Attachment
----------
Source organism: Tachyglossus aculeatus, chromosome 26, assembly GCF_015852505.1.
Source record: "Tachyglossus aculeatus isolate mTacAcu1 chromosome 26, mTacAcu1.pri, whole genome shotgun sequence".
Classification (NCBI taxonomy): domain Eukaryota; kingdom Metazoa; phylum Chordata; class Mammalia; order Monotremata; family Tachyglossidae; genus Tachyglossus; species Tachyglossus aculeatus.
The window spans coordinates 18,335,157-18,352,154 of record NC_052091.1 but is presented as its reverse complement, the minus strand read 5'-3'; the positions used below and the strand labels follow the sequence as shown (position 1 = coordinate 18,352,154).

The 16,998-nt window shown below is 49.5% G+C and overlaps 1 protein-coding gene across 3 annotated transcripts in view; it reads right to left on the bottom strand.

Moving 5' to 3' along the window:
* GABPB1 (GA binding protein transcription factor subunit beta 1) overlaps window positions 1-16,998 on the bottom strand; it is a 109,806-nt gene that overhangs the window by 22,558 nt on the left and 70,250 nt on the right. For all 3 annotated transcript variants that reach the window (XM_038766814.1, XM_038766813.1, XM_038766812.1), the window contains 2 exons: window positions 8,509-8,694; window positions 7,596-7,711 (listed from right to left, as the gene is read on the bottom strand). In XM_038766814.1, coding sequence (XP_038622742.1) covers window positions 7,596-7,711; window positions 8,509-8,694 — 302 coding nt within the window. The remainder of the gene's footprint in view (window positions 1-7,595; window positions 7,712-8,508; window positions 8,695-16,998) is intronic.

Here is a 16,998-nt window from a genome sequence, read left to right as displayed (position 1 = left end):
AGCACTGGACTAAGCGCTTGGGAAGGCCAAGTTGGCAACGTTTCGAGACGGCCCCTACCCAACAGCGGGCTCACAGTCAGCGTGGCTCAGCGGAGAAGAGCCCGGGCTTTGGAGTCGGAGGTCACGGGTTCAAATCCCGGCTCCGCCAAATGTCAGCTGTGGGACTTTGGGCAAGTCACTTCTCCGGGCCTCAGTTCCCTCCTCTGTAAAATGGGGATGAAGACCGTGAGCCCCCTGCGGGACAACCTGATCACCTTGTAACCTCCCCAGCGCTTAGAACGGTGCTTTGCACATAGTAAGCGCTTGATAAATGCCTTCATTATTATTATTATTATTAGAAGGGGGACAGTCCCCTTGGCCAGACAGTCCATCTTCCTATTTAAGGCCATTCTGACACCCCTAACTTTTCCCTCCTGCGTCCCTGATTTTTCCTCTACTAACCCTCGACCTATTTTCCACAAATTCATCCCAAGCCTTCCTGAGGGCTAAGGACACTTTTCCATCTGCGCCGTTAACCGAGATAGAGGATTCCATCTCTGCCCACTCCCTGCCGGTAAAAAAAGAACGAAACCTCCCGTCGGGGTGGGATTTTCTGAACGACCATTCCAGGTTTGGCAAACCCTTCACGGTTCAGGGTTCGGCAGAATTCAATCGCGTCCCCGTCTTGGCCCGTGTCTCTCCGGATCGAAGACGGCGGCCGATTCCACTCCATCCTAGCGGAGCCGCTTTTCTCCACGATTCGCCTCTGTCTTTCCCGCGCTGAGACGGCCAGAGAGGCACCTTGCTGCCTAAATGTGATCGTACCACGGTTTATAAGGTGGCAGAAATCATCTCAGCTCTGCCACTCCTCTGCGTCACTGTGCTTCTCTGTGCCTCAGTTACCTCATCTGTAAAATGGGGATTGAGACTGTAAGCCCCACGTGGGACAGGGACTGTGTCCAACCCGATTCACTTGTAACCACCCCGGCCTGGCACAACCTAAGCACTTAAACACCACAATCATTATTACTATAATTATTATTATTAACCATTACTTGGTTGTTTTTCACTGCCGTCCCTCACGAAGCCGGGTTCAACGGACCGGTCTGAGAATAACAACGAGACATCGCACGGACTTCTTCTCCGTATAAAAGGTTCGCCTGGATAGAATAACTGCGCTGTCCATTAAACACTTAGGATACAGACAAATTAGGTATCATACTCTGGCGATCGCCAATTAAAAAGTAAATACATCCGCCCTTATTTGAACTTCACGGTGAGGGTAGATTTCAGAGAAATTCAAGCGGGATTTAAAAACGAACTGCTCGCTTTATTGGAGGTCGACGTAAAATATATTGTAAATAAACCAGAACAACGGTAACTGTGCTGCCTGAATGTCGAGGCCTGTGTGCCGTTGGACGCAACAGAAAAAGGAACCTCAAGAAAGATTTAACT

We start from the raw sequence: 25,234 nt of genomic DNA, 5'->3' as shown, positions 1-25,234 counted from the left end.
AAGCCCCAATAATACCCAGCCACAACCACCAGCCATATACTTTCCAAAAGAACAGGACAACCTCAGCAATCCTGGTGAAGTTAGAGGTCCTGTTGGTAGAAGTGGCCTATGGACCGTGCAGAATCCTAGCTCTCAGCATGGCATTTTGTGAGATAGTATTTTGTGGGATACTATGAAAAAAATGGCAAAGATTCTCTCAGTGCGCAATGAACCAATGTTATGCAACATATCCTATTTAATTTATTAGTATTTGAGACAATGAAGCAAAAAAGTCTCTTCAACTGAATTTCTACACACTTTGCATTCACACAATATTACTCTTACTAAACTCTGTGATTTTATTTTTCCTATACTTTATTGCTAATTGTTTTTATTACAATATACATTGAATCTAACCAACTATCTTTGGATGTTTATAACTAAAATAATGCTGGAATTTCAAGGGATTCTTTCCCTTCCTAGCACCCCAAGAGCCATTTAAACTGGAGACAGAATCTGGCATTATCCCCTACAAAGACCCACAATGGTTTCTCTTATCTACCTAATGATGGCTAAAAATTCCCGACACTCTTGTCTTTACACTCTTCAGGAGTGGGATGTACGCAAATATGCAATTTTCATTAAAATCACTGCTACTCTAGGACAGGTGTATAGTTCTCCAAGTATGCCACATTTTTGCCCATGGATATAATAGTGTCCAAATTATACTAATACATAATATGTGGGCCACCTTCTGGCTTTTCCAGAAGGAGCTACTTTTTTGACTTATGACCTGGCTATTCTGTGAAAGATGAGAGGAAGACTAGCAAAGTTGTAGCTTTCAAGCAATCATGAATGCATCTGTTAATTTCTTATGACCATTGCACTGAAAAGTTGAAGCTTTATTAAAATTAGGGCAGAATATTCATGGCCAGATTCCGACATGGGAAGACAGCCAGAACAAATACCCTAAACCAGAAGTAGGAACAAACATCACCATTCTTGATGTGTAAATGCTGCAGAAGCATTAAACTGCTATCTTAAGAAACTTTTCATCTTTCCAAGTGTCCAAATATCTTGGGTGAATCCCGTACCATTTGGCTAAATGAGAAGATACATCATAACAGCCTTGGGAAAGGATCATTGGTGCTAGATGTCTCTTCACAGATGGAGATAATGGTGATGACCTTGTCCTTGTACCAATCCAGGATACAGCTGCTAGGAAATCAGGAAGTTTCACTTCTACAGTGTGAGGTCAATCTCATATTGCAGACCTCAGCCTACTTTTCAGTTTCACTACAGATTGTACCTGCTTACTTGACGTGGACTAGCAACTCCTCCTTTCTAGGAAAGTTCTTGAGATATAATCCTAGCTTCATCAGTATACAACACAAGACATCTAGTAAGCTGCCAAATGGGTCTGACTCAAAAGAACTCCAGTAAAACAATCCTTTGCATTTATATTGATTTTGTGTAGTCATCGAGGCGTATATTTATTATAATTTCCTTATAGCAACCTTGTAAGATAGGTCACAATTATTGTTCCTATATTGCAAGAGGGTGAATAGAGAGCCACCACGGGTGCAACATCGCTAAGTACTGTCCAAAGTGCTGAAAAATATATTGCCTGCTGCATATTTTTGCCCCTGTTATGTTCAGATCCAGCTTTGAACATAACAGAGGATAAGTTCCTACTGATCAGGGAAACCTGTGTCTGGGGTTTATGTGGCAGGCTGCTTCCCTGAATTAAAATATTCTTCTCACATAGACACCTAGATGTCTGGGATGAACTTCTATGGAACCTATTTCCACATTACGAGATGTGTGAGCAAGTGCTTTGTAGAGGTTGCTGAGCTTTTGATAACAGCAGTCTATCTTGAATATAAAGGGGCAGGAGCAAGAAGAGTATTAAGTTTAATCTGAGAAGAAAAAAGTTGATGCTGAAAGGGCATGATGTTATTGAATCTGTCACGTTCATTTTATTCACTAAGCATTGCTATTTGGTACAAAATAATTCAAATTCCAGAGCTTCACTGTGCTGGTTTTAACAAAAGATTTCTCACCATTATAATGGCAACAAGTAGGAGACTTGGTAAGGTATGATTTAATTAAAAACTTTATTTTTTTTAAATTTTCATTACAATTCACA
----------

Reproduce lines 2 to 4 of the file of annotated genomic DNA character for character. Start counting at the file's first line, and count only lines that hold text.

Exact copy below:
Source record: "Tachyglossus aculeatus isolate mTacAcu1 chromosome 26, mTacAcu1.pri, whole genome shotgun sequence".
Classification (NCBI taxonomy): domain Eukaryota; kingdom Metazoa; phylum Chordata; class Mammalia; order Monotremata; family Tachyglossidae; genus Tachyglossus; species Tachyglossus aculeatus.
The window spans coordinates 18,335,157-18,352,154 of record NC_052091.1 but is presented as its reverse complement, the minus strand read 5'-3'; the positions used below and the strand labels follow the sequence as shown (position 1 = coordinate 18,352,154).